As 2015 draws to a close, President Dr Michael Borgas pays tribute to the work of Staff Association members, delegates, councillors and staff members while reflecting on the challenges facing CSIRO.
THE MORE THINGS CHANGE, the more they stay the same. CSIRO now at the ‘centre of innovation policy,’ but is still challenged. Science and working conditions for scientists are under threat. Innovation may mean doing more for less, but the workers in CSIRO demand more than rhetoric.
Many groups of workers are still losing colleagues, support and mentors and are anxious.
We do more for less.
Wages and conditions are threatened.
However, the collective remains strong and our will to protect conditions and improve the jobs of scientists in our community is strong. We can be proud of our organising, the preservation of the collective, and our industrial action in support of science.
Science workers in CSIRO are now identified with progressive forces for a better society, better wages and conditions, and for contributions from Australia worthy of national pride.
Elsewhere in the world similar industrial organising is influencing science. 6,000 unionised University of California post-docs recently took industrial action, threatened strikes and won better pay and conditions.
President Obama introduced new labour laws giving overtime entitlements to the low paid. This meant most post-docs in the US, producing a frenzy of organising and reactionary institutional response. A series of forums on the ‘Future of Research’ is rolling around the United States and reform of the science career is underway.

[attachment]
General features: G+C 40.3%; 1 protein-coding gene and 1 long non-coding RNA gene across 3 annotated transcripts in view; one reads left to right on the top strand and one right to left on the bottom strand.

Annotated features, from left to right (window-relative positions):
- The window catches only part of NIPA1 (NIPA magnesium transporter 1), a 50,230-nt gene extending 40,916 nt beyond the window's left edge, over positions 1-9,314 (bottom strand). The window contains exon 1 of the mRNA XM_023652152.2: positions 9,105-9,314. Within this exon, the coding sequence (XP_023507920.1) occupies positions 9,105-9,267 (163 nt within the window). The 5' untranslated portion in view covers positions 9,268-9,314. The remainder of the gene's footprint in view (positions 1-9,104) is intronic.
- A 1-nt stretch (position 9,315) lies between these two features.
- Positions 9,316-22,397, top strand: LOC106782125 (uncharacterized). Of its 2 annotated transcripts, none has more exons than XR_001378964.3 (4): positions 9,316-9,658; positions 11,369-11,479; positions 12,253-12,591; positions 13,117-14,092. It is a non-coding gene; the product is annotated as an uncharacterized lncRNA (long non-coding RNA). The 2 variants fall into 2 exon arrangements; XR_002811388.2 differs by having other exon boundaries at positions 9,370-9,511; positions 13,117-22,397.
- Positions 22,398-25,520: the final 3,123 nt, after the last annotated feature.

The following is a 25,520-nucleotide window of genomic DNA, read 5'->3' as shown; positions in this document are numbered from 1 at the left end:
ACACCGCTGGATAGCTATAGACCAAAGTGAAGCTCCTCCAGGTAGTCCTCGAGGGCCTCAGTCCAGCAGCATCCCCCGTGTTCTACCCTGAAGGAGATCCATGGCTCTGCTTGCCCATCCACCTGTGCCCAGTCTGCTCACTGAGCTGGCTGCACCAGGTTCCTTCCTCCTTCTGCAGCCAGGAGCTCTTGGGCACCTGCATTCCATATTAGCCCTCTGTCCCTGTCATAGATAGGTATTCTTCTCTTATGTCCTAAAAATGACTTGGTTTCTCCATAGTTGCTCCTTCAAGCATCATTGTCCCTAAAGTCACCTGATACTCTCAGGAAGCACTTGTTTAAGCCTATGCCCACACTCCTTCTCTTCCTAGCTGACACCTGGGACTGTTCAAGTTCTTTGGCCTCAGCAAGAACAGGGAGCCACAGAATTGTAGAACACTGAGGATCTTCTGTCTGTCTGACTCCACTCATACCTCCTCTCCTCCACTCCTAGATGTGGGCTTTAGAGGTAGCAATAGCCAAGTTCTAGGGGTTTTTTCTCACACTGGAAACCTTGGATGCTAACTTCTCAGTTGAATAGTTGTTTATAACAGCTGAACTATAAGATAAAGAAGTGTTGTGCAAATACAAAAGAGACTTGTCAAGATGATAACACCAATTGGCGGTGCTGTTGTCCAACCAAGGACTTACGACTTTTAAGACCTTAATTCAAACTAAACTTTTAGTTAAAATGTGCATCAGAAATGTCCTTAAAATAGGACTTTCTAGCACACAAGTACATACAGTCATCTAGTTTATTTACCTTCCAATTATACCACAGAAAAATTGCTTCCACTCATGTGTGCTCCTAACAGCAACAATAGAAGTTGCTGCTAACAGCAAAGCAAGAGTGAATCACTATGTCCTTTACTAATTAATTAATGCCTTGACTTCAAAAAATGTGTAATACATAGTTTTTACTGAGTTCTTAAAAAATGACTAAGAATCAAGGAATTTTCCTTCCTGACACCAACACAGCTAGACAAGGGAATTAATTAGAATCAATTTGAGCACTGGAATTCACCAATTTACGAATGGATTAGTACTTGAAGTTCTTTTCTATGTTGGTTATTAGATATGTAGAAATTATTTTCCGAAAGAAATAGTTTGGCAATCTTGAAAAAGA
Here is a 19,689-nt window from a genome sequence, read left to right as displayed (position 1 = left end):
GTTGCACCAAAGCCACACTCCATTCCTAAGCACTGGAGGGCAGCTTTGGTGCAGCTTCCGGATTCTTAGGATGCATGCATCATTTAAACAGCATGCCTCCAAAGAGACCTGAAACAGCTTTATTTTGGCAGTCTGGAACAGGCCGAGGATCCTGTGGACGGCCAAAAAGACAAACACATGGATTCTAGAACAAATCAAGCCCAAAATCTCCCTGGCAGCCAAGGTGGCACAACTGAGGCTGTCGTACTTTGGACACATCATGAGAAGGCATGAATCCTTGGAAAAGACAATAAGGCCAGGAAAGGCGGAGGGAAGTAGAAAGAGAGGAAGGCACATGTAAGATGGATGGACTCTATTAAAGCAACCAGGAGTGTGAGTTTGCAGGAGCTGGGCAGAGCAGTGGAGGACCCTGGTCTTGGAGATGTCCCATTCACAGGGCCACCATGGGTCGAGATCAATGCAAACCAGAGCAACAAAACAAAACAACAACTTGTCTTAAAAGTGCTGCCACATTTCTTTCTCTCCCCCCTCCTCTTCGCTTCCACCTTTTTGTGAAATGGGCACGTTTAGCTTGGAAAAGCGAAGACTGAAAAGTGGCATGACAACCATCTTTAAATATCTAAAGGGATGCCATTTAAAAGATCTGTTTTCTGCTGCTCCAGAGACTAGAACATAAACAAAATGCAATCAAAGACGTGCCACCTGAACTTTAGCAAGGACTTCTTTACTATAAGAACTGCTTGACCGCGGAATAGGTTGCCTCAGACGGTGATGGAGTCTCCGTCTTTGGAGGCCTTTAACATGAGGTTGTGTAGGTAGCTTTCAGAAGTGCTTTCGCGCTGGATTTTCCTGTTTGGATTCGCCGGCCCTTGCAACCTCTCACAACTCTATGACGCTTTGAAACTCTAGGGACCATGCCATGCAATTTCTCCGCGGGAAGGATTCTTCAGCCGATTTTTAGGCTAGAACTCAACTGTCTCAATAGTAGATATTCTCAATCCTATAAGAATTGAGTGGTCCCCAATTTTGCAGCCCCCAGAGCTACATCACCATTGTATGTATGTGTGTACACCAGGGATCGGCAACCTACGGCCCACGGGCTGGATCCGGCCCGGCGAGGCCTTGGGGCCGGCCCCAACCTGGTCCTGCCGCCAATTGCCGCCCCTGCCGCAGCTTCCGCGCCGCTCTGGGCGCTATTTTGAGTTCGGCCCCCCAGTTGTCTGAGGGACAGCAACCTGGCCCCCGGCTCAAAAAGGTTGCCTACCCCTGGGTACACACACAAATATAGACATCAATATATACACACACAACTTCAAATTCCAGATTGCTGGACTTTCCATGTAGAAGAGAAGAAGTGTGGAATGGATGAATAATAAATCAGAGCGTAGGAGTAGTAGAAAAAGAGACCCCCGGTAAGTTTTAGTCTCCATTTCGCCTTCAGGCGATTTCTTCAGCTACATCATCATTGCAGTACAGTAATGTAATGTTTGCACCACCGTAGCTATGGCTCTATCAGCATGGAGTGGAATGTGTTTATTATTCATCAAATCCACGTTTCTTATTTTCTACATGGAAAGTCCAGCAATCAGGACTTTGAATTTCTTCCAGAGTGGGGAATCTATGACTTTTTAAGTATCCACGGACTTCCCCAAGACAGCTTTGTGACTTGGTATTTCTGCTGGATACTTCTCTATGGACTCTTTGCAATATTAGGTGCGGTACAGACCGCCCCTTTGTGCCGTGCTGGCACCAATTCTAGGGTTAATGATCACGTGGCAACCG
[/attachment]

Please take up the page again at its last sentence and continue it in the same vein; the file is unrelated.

These changes are inevitable when workers are exploited for too long, or when we relax and let our conditions be taken away piece-by-piece. One the great inputs into innovation around the world is unpaid and unrewarded labour by scientists. We all know we work longer, harder, and with considerable career risks, than the nominal 7 hours 21 minutes per day. These inputs are vital donations to innovation systems around the world.
The will to innovate is pervasive amongst scientists and is why we work hard to produce excellent science that matters. We don’t need to lectured or bullied by governments into pay cuts and unworkable industrial agreements to suit bureaucrats in a government where science ignorance is pervasive despite recent changes.
The lip service around innovation is beguiling, but don’t be mistaken: the usual order of business is to exploit and marginalise science.
In prosecuting our cause many people need to be thanked. On behalf of members, I thank Sam and the team at the CPSU, our wonderful council and delegates, and many of the staff in support services from the broader CPSU.
I need to single out Paul Girdler our lead organiser, departing for important tasks in Borders and Agriculture, an industrial front-line. Paul worked so well for us and taught me many things, and he has a real heart for science and CSIRO workers – thank you Paul. From myself I also thank all members, whether working in science or support or helping others through the Staff Association it is your efforts that makes us proud to represent you.
The threats are real, but we have many friends throughout the union movement and society. Stay strong for science and for the science workers of the future.
Dr Michael Borgas
President, CSIRO Staff Association